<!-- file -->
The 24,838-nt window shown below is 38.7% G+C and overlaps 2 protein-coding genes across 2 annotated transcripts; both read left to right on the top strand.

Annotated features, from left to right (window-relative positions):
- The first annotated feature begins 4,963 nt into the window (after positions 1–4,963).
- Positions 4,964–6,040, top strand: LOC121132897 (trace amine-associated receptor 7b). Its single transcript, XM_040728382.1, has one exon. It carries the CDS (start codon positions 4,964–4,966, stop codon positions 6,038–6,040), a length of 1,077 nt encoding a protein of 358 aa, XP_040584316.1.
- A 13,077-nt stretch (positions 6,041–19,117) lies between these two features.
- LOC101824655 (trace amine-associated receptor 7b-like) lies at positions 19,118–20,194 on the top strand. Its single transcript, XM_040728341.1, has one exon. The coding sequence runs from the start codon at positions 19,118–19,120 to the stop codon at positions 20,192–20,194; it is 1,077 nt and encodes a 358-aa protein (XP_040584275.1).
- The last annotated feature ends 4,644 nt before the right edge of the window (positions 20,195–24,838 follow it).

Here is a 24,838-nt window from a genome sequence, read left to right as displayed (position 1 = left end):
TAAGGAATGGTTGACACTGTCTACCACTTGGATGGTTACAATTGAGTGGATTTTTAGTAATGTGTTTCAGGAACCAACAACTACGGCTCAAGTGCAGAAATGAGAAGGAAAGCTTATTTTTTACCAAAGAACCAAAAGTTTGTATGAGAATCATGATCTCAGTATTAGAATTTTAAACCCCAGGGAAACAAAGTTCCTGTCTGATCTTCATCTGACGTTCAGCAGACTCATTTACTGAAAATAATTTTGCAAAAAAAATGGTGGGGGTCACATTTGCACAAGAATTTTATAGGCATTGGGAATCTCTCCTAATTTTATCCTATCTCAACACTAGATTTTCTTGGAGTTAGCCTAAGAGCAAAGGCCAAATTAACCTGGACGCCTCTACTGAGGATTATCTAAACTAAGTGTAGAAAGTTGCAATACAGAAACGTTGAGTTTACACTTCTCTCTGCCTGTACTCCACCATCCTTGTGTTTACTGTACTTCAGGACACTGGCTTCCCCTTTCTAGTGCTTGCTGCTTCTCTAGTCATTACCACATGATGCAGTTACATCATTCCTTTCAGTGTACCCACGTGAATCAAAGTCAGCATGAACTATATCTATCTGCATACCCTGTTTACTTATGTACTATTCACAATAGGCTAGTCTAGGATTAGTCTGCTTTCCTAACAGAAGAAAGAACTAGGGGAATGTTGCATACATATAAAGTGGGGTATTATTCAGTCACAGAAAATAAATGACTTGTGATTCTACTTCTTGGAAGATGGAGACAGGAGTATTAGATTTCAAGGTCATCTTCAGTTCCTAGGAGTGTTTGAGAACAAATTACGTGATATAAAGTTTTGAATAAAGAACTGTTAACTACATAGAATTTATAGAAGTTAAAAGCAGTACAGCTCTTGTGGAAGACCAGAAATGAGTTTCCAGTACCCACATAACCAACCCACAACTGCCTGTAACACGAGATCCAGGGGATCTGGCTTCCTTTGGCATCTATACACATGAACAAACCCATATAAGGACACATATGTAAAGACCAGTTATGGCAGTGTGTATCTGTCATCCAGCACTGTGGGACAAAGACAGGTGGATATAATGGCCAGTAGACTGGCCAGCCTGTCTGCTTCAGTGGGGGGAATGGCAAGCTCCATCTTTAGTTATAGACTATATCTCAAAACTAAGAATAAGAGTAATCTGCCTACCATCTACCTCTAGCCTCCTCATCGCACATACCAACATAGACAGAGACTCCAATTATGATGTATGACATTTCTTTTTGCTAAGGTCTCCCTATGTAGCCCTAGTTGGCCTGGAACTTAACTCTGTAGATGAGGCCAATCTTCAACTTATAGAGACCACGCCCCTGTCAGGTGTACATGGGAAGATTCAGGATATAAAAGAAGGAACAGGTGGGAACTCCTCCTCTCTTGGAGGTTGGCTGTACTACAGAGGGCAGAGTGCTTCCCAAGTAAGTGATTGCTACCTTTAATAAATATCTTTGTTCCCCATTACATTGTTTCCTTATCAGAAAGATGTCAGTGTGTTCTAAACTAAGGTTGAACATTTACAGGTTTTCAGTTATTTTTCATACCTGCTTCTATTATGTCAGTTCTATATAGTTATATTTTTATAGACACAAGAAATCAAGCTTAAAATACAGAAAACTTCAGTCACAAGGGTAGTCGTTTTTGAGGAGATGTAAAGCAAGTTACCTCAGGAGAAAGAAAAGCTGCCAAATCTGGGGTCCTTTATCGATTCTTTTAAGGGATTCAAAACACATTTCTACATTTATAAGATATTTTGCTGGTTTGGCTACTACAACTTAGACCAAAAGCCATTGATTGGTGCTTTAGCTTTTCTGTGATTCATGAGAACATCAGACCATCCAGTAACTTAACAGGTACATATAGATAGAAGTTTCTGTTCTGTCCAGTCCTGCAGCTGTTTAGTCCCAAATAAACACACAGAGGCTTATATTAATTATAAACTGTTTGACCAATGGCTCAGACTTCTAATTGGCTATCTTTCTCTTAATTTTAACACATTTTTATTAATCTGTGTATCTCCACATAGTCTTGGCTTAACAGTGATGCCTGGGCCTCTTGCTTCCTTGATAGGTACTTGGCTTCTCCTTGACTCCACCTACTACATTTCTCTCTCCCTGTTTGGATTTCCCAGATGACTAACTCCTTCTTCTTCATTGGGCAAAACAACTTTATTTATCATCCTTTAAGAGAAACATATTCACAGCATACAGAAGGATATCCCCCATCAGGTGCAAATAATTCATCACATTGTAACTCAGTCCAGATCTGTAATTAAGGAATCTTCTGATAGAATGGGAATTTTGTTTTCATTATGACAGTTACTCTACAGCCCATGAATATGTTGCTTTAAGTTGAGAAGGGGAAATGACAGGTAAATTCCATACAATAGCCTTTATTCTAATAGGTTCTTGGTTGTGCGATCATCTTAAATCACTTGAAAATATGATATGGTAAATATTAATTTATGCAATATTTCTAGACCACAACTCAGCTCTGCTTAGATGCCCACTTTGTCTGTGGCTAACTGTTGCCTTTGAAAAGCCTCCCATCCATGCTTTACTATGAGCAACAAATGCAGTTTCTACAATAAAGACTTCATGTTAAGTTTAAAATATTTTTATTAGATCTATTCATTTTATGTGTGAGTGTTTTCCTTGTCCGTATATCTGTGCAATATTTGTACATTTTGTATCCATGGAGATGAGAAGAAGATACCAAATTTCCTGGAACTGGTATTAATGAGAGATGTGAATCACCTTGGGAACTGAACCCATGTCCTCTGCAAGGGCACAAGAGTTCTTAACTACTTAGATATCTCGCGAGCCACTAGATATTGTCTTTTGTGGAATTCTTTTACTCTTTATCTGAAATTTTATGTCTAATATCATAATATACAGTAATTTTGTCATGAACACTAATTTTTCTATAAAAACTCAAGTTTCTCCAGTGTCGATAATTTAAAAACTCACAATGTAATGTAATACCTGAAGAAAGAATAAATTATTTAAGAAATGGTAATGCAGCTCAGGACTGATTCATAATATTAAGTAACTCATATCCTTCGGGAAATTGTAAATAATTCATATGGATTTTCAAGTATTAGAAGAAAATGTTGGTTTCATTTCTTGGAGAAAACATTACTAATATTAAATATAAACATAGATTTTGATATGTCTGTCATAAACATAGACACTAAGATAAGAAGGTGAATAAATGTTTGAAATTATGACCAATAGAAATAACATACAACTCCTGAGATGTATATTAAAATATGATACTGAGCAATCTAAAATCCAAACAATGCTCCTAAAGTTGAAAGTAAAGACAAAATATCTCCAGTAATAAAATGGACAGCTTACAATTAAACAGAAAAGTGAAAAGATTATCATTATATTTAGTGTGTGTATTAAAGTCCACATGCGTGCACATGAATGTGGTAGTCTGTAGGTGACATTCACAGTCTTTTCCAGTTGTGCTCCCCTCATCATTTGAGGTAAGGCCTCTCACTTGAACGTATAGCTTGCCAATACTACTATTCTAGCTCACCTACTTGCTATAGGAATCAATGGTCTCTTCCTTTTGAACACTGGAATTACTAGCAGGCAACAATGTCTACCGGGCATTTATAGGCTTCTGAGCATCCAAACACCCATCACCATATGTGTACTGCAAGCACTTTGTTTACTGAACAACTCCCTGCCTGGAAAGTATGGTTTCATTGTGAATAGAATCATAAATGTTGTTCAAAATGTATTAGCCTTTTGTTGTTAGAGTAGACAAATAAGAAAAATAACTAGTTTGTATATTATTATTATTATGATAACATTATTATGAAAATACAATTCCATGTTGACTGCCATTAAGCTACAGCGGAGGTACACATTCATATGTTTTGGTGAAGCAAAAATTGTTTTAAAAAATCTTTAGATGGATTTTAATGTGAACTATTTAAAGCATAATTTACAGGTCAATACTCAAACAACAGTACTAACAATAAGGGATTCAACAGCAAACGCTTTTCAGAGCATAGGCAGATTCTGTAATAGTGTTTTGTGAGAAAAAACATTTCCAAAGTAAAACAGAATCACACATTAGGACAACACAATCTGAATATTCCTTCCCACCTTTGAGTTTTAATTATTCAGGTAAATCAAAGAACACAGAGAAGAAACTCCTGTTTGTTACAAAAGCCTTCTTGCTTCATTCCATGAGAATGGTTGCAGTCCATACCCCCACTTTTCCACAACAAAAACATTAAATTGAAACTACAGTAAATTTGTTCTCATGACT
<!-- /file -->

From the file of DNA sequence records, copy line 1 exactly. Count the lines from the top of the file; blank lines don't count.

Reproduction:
The 24,838-nt window shown below is 38.7% G+C and overlaps 2 protein-coding genes across 2 annotated transcripts; both read left to right on the top strand.